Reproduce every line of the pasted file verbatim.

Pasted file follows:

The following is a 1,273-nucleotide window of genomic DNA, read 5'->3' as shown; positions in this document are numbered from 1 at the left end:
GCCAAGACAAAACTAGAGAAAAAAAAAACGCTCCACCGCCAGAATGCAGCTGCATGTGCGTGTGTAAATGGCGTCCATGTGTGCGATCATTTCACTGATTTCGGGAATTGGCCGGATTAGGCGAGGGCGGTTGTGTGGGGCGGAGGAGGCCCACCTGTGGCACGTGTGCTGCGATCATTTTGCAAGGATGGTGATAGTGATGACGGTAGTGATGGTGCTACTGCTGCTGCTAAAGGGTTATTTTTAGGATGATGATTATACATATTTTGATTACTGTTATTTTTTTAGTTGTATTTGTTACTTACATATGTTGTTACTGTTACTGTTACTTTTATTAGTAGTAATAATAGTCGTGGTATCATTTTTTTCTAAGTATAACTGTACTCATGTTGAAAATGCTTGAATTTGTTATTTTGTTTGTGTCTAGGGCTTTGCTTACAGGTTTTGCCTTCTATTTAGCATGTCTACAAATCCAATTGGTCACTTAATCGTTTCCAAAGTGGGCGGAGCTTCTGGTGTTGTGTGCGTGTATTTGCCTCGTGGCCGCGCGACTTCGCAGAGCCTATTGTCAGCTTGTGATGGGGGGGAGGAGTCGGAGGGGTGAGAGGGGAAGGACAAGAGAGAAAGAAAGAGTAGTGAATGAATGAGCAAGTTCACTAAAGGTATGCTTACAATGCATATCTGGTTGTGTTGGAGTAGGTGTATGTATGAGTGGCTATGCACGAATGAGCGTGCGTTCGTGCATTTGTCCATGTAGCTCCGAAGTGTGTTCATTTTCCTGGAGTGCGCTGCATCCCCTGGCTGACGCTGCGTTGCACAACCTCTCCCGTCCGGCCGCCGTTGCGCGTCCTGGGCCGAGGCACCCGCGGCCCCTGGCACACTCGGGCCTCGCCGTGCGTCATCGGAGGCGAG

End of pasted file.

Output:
The following is a 1,273-nucleotide window of genomic DNA, read 5'->3' as shown; positions in this document are numbered from 1 at the left end:
GCCAAGACAAAACTAGAGAAAAAAAAAACGCTCCACCGCCAGAATGCAGCTGCATGTGCGTGTGTAAATGGCGTCCATGTGTGCGATCATTTCACTGATTTCGGGAATTGGCCGGATTAGGCGAGGGCGGTTGTGTGGGGCGGAGGAGGCCCACCTGTGGCACGTGTGCTGCGATCATTTTGCAAGGATGGTGATAGTGATGACGGTAGTGATGGTGCTACTGCTGCTGCTAAAGGGTTATTTTTAGGATGATGATTATACATATTTTGATTACTGTTATTTTTTTAGTTGTATTTGTTACTTACATATGTTGTTACTGTTACTGTTACTTTTATTAGTAGTAATAATAGTCGTGGTATCATTTTTTTCTAAGTATAACTGTACTCATGTTGAAAATGCTTGAATTTGTTATTTTGTTTGTGTCTAGGGCTTTGCTTACAGGTTTTGCCTTCTATTTAGCATGTCTACAAATCCAATTGGTCACTTAATCGTTTCCAAAGTGGGCGGAGCTTCTGGTGTTGTGTGCGTGTATTTGCCTCGTGGCCGCGCGACTTCGCAGAGCCTATTGTCAGCTTGTGATGGGGGGGAGGAGTCGGAGGGGTGAGAGGGGAAGGACAAGAGAGAAAGAAAGAGTAGTGAATGAATGAGCAAGTTCACTAAAGGTATGCTTACAATGCATATCTGGTTGTGTTGGAGTAGGTGTATGTATGAGTGGCTATGCACGAATGAGCGTGCGTTCGTGCATTTGTCCATGTAGCTCCGAAGTGTGTTCATTTTCCTGGAGTGCGCTGCATCCCCTGGCTGACGCTGCGTTGCACAACCTCTCCCGTCCGGCCGCCGTTGCGCGTCCTGGGCCGAGGCACCCGCGGCCCCTGGCACACTCGGGCCTCGCCGTGCGTCATCGGAGGCGAG